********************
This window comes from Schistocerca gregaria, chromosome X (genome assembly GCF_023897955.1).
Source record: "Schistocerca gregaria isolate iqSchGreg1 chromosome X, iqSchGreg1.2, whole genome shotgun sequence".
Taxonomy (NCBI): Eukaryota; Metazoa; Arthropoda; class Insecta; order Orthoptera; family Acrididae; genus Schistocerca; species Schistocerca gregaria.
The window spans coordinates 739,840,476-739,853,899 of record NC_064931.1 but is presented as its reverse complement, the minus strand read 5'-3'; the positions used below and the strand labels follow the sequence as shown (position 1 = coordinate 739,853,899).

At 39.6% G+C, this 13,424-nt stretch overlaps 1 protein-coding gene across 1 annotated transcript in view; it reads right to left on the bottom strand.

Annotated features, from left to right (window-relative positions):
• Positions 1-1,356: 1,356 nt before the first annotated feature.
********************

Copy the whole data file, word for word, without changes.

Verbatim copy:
This window comes from Schistocerca gregaria, chromosome X (genome assembly GCF_023897955.1).
Source record: "Schistocerca gregaria isolate iqSchGreg1 chromosome X, iqSchGreg1.2, whole genome shotgun sequence".
Taxonomy (NCBI): Eukaryota; Metazoa; Arthropoda; class Insecta; order Orthoptera; family Acrididae; genus Schistocerca; species Schistocerca gregaria.
The window spans coordinates 739,840,476-739,853,899 of record NC_064931.1 but is presented as its reverse complement, the minus strand read 5'-3'; the positions used below and the strand labels follow the sequence as shown (position 1 = coordinate 739,853,899).

At 39.6% G+C, this 13,424-nt stretch overlaps 1 protein-coding gene across 1 annotated transcript in view; it reads right to left on the bottom strand.

Annotated features, from left to right (window-relative positions):
• Positions 1-1,356: 1,356 nt before the first annotated feature.